Victorian Energy Efficiency Certificates (VEECs)
While stronger VEEC pricing across the first half of 2018 has been predicated upon expectations of reductions in supply owing to the introduction of the commercial lighting discount factors, actual VEEC supply has in recent months increased.
During June this was again the case yet the spot price increased regardless.
The explanation for this appears to be based on the argument that the increase in VEEC submissions that occurred across May and June will be short lived and reflects either legacy installations from 2017 or a concentration of installations ahead of the deadline for the implementation of the second tranche of discount factor for commercial lighting.
Specifically, in May the recovery in submissions was put down to the rush to complete commercial lighting installs before 1stMay when the second discount factor would come into operation.
The end of June is the cut-off date for submissions of VEECs with a 2017 vintage activity date, a mechanism used by the regulator to ensure that creators submit their forms in a timely fashion.
With the risk of forfeiting the right to create looming, just over 30% of the total VEECs submitted during June were 2017 vintage certificates.
With these events now out of the way, and with the passage of time ensuring a greater proportion of VEEC submissions coming from installations completed after 1stMay, the argument runs that VEEC supply will now start to fall. Indeed July and August will be a litmus test for this assertion with evidence of a clear reduction being closely watched for.
In terms of market activity the spot spent most of the month in the $23s, with the $24 mark only surpassed in the final week. Once it broke that figure however the market continued on its way to a high of $25.15, before ultimately closing at $24.85 an increase of 5.7% on May’s close.
The month also bore witness to a number of busy periods of forward market activity with trades for settlement across much of 2019 taking place in particular early in the month in the low to mid $24s.
New South Wales Energy Savings Certificates (ESCs)
The first half of 2018 had already signalled a substantial reversal of the sharp decline in ESC registrations across the second half of 2017. The months of March and April were consistent and strong and while May saw 3 softer weeks, June was always going to be the big one.
The 30thJune represents the final date by which ESCs of the previous year’s vintage must be registered and hence June tends to see large numbers of ESCs flushed out often at the 11thhour. In 2017 the final week famously yielded a record weekly creation number of 729k.
This time around the market could only manage 469k in the same week, though coming on the back of 227k the previous week it was enough to take a serious chunk out of the 2019 target, given enough ESCs were already available by the middle of June to meet the 2018 target of circa 4.4m.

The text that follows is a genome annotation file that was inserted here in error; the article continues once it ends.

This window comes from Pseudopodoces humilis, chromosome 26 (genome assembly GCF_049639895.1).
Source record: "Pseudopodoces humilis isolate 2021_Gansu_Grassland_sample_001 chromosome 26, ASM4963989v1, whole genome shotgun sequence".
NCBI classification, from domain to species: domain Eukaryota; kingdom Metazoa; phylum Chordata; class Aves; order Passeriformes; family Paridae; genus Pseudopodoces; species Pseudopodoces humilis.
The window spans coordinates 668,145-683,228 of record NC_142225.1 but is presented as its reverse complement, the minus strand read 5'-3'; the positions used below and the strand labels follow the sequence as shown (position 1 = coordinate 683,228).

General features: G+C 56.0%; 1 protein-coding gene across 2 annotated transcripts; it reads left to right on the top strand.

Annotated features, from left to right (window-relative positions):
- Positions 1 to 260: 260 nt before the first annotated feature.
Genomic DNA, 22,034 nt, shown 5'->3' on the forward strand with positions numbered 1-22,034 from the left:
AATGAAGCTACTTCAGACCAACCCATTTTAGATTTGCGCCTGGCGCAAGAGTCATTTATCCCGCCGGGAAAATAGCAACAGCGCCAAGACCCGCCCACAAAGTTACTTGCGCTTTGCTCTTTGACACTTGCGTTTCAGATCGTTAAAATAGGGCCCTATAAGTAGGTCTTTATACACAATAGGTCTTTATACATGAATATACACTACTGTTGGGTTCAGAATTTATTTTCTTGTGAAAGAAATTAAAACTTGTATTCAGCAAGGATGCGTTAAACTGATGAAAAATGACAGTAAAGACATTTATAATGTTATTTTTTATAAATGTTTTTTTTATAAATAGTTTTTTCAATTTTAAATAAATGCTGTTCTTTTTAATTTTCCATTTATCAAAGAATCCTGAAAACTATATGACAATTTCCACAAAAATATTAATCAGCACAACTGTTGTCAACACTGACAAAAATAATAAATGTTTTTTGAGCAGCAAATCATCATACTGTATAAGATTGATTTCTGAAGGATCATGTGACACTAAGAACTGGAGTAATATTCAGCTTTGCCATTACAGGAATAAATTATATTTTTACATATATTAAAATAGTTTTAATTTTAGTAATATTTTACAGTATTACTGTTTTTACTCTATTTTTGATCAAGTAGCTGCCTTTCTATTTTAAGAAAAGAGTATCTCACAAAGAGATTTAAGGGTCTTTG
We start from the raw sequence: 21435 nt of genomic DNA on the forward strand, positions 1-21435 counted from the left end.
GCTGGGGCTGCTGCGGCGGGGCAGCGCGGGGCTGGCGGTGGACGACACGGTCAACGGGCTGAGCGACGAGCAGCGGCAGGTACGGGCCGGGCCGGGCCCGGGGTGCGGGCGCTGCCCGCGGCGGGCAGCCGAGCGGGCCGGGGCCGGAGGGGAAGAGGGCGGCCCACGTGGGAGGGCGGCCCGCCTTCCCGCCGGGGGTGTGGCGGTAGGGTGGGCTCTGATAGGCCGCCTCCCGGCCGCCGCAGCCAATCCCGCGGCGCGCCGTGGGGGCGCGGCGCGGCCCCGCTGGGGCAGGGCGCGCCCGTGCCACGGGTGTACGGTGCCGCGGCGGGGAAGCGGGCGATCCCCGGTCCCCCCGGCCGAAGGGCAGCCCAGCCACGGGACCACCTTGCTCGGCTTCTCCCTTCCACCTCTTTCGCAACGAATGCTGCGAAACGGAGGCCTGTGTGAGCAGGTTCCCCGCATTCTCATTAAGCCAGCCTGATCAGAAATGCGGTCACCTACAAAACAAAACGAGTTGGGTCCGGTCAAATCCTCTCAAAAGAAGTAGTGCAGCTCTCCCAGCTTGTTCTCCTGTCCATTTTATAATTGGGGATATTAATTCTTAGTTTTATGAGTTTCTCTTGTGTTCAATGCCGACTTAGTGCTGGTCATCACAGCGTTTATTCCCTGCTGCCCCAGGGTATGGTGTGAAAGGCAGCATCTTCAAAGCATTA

Yet the 30thJune also provides the market with an opportunity to take a snapshot of the ESC supply/demand balance to compare year on year changes. While compliance takes place in late April, liable parties have until 30thJune to surrender ESCs without the requirement to pay the shortfall penalty.
Given (as mentioned above) the date is also the cut-off for registrations of ESCs from the previous vintage it is a opportune moment to assess the scheme’s surplus.
At 30thJune 2017 the surplus of 2016 (or earlier) vintage ESCs that remained un-surrendered was 3.75m or 92% of the 2017 target. Across the second half of 2017 it appeared that the next time the figure was calculated it was all but guaranteed to have shrunk.
Instead, this time around the number of 2017 (or earlier) vintage ESCs left un-surrendered had grown to 4.3m ESCs or 98% of the 2018.
With this as a back drop the spot ESC market softened across the first half of the month to reach a low of $22.80 before ultimately recovering to spend the back end of the month at $23.10, a drop of 4.5% on May’s close.
The forward market was particularly busy in the early part of the month with forwards for settlement across the latter part of 2018 agreed in the mid $24s, while later the month the activity moderated as prices came down.
Looking to the future, with all the ESC creation in June a quieter period is expected in the immediate short term. Beyond that the question becomes one of impact to supply resulting from the reduction in ESC creation from the new commercial lighting methodology which takes effect on 1stNovember.
On the one hand the changes will ultimately see a substantial reduction in the number of ESCs created per install when compared to the current rules. In truth the presence of this looming change is likely what prevented the large increase in ESC supply over recent months from more dramatically impacting on ESC prices.
Yet it is also possible that the changes will yield a medium term spike in ESC volumes as installers pull forward activity ahead of the deadline to ensure their customers get in before they are worse off. How big any such run of activity will be will likely prove very important for ESC prices across the latter part of 2018.
Marco Stella is Senior Broker, Environmental Markets at TFS Green Australia. The TFS Green Australia team provides project and transactional environmental market brokerage and data services, across all domestic and international renewable energy, energy efficiency and carbon markets.